Trump Points to Humana Exit From Obamacare as Sign of Failureby
Company says it will exit Obamacare markets for 2018
Authorizes $1.5 billion share buyback for first quarter
Health insurer Humana Inc. plans to exit all Obamacare marketplaces for 2018, another blow to the government health law that’s already facing the threat of repeal or significant alteration by Republicans and President Donald Trump.
Trump chimed in on Twitter after Humana announced its plan Tuesday afternoon. “Obamacare continues to fail. Humana to pull out in 2018. Will repeal, replace & save healthcare for ALL,” Trump said in a tweet.
Humana’s announcement came as the insurer laid out a new strategic plan following the dissolution earlier in the day of its $37 billion takeover by Aetna Inc. Humana sees losing $45 million on Affordable Care Act plans, Chief Executive Officer Bruce Broussard said on a conference call with investors and analysts.
Trump and Republicans in Congress have promised to do away with the ACA and replace it with a better program. Democrats and some health-care industry leaders contend that the replacement should be ready to implement when the ACA is repealed, and that no such plan is yet visible.
The company said it had about 204,000 members in individual health insurance plans in January, including 152,000 customers in Obamacare-compliant health plans. That’s down from 654,800 in all individual plans on Dec. 31, after Humana exited some states and scaled back its footprint in others.
The insurer said in July that it was reducing its presence in the individual market for 2017. At the time, the company said it was halting almost all sales of individual health insurance off of Obamacare’s exchanges. Humana said that for 2017 it would offer individual plans in about 156 counties in 11 states, down from 1,351 counties in 19 states a year earlier.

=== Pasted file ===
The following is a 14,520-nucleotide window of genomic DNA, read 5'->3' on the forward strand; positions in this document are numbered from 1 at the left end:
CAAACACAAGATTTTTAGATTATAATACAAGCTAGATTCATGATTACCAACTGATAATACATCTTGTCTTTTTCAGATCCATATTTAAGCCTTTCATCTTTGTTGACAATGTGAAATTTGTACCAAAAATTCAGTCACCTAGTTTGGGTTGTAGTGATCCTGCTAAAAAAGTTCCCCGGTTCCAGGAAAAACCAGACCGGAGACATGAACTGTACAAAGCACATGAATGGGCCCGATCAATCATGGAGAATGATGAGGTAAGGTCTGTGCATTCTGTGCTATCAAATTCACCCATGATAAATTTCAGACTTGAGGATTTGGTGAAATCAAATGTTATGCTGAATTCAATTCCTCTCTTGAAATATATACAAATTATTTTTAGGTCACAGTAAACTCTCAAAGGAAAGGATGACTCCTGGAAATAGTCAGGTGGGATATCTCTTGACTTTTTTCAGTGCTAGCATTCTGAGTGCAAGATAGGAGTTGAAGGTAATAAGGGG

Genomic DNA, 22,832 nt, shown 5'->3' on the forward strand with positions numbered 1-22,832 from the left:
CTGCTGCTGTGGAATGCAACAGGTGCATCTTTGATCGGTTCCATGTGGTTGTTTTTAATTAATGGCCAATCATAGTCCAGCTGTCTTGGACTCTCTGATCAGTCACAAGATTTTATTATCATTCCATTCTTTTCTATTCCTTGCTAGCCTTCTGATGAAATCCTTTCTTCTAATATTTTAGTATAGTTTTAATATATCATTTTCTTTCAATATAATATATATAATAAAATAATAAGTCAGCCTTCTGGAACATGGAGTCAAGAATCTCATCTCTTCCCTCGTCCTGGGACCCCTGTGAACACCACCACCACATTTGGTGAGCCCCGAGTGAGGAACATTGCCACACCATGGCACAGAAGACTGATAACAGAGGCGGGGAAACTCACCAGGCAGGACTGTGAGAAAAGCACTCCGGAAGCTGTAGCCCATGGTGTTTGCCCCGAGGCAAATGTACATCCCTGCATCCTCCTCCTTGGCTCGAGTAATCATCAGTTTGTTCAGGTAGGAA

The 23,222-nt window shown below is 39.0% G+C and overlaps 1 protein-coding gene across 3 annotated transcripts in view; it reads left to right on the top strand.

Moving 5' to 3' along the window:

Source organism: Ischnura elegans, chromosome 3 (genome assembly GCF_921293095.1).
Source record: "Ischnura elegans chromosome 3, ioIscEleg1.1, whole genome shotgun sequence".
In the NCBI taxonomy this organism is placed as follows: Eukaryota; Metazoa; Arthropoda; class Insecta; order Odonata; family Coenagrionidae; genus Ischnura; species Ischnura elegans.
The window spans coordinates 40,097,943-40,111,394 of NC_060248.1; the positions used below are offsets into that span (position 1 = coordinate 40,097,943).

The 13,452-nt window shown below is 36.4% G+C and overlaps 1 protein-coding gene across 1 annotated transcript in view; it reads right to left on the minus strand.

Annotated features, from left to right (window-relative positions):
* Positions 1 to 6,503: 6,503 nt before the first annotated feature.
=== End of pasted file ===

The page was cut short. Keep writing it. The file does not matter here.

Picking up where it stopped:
Humana announced its move out of Obamacare as Broussard sets the strategy for his Louisville, Kentucky-based firm to go it alone after its merger with Aetna was blocked in court. Since striking the deal, Humana has pulled back from the Affordable Care Act’s individual market, pressuring growth. The company is also working to improve its main business, Medicare Advantage plans, after a slump in government “star” ratings of products’ value that could weigh on profits.
Adjusted profit for 2017 will be $10.80 to $11 a share, Humana said in a statement. That’s toward the higher end of analysts’ estimates, which average $10.81 a share. The company authorized share buybacks of $1.5 billion for the first quarter of 2017 and $500 million for the rest of the year. The company said it has authorized share buybacks this year worth as much as $2 billion.
Aetna and Humana agreed to give up on their merger after a federal judge blocked it on Jan. 23. The judge sided with Justice Department lawyers who said that allowing the insurers to combine would harm competition, mainly in the market for Medicare Advantage plans.
Since agreeing to be acquired, Humana hasn’t been holding the customary quarterly calls when it reports results, though the company has said it held private meetings with investors. Broussard also said that the company would like to divest its long term care business.